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Nutrient Pollution

Harmful Algal Blooms

Harmful algal blooms are a major environmental problem in all 50 states. Red tides, blue-green algae, and cyanobacteria are examples of harmful algal blooms that can have severe impacts on human health, aquatic ecosystems, and the economy.

Algal blooms can be toxic. Keep people and pets away from water that is green, scummy or smells bad. 

On this page:

Learn about harmful algal blooms

A green algal bloom along a rocky shoreline
Harmful algal blooms can be green, blue, red or brown. They can be scummy or look like paint on the surface of the water.

What are harmful algal blooms?

Harmful algal blooms are overgrowths of algae in water. Some produce dangerous toxins in fresh or marine water but even nontoxic blooms hurt the environment and local economies.

What are the effects of harmful algal blooms?

Harmful algal blooms can:
  • Produce extremely dangerous toxins that can sicken or kill people and animals
  • Create dead zones in the water
  • Raise treatment costs for drinking water
  • Hurt industries that depend on clean water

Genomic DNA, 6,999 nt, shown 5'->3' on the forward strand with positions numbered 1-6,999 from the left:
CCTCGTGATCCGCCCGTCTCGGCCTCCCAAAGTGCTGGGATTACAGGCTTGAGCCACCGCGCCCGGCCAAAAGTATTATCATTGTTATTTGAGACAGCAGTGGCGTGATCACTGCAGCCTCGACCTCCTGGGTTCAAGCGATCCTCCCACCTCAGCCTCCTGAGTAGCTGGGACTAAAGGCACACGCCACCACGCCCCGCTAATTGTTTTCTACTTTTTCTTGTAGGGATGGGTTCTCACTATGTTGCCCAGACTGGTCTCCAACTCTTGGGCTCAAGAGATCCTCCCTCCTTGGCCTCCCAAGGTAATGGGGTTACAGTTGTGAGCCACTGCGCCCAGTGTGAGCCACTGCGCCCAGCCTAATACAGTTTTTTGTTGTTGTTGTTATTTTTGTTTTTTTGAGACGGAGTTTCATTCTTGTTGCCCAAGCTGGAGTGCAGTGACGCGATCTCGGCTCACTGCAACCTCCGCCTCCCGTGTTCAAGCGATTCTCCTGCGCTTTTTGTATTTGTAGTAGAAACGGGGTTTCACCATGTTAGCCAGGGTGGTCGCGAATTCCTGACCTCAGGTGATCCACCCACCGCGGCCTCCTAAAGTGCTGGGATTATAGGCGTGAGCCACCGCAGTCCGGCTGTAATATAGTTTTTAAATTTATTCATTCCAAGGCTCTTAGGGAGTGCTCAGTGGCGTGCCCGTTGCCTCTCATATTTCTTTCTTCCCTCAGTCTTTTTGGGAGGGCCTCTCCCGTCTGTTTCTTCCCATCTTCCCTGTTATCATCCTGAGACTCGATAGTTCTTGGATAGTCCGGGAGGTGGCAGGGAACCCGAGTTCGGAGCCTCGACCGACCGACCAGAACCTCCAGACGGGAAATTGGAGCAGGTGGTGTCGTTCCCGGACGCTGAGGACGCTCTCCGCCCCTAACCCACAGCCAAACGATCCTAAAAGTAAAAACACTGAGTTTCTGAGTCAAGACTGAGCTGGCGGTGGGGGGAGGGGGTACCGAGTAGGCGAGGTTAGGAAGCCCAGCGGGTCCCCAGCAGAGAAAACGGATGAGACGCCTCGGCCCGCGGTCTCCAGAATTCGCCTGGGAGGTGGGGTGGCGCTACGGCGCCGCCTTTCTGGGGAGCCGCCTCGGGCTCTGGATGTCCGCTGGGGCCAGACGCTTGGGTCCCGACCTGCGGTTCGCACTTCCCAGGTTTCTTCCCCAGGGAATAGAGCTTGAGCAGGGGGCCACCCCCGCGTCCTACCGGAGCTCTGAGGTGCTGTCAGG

Learn more about these and other effects.

Did you know?

Climate change might lead to stronger and more frequent algal blooms.
Find out how.

What causes harmful algal blooms?

Harmful algal blooms need:
  • Sunlight
  • Slow-moving water
  • Nutrients (nitrogen and phosphorus)

Nutrient pollution from human activities makes the problem worse, leading to more severe blooms that occur more often.

Learn where nutrient pollution comes from.

What you can do to help

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Volunteer to monitor waterbodies for algal blooms

The following organizations help identify toxic algae outbreaks:

Report suspected algal blooms to your state

State departments of health or environment are the best sources for local information about harmful algal blooms.

Find your state's contact information.

Help prevent nutrient pollution

Simple actions around your home and yard can make a big difference

Learn how you can help.



Keeping pets- and people- safe from toxic algae.
Two years ago, our family planned to take our Yellow Labrador puppy Fiona to Lake Needwood near our home in Rockville, Maryland for a swim. Read more...

Click to read other related blogs.


Partner resources

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National resources

State resources

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